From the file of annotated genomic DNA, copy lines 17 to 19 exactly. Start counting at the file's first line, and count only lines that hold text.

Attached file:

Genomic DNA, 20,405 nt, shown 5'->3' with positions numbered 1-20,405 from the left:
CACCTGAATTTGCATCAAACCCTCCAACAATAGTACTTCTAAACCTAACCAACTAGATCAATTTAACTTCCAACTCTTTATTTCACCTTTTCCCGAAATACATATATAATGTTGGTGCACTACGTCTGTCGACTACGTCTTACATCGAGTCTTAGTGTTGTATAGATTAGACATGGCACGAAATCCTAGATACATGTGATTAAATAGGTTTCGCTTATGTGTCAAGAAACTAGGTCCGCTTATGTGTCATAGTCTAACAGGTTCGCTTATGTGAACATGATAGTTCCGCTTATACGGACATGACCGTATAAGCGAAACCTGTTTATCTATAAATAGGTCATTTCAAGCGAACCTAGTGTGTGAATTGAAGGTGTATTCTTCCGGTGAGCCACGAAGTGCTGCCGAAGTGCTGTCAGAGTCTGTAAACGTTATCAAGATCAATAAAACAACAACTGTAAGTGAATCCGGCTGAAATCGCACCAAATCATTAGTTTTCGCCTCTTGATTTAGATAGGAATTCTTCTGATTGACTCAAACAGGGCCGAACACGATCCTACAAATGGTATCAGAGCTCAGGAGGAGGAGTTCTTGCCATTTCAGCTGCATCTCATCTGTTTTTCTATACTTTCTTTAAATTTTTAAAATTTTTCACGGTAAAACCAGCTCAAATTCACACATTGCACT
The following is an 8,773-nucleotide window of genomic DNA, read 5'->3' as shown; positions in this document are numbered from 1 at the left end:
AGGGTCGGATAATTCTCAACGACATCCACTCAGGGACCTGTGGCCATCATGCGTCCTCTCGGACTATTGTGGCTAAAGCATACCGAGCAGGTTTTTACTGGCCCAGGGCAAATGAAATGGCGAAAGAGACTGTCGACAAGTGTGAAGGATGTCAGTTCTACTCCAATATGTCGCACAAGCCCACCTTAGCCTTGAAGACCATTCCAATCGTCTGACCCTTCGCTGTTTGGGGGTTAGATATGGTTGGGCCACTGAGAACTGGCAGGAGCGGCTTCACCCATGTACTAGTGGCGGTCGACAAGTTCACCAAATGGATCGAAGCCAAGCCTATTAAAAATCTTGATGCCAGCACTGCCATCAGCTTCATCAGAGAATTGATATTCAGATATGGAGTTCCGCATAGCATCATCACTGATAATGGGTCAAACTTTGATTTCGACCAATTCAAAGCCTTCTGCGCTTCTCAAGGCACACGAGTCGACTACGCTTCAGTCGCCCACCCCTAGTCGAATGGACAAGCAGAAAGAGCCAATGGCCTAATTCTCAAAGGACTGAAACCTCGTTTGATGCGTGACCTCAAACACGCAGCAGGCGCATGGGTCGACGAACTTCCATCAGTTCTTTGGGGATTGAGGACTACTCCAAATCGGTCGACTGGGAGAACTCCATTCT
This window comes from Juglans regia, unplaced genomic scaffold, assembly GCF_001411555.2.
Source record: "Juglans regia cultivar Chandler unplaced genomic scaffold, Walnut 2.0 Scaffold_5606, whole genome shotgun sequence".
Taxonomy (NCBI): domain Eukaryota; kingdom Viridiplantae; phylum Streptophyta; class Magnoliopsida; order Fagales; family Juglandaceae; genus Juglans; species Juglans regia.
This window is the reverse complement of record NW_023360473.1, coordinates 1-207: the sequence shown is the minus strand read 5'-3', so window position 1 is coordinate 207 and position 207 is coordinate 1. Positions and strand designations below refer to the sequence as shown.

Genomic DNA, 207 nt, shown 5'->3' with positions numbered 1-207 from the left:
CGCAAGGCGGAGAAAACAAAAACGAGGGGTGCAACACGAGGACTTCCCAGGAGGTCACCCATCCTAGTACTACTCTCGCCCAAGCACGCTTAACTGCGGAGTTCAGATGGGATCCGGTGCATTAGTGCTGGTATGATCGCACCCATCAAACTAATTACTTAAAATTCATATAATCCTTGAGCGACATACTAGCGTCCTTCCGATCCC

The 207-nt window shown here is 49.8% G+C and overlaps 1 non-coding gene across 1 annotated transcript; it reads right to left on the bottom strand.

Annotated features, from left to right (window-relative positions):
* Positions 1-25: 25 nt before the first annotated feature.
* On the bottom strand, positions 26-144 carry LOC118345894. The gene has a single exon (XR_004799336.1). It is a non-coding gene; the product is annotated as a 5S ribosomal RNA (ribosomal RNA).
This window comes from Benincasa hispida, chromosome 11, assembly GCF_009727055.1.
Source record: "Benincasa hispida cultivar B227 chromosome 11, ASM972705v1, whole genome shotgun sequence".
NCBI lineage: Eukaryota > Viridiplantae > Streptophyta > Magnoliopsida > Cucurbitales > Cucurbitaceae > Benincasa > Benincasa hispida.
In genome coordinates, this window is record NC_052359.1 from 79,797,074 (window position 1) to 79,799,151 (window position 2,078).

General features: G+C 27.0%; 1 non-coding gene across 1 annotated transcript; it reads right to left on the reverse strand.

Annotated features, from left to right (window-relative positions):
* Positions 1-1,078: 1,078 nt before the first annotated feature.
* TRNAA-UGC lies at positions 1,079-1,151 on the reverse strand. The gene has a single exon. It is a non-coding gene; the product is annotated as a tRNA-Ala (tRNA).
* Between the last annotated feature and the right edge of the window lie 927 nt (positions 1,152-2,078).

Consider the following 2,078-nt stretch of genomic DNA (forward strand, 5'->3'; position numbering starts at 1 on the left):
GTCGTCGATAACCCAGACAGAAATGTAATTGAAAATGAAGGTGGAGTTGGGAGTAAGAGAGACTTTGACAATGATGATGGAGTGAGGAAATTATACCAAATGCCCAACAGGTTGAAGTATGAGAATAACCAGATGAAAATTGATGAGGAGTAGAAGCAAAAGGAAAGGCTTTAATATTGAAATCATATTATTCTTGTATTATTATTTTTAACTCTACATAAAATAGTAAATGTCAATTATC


NCBI lineage: Eukaryota > Viridiplantae > Streptophyta > Magnoliopsida > Cucurbitales > Cucurbitaceae > Benincasa > Benincasa hispida.
In genome coordinates, this window is record NC_052359.1 from 79,797,074 (window position 1) to 79,799,151 (window position 2,078).

General features: G+C 27.0%; 1 non-coding gene across 1 annotated transcript; it reads right to left on the reverse strand.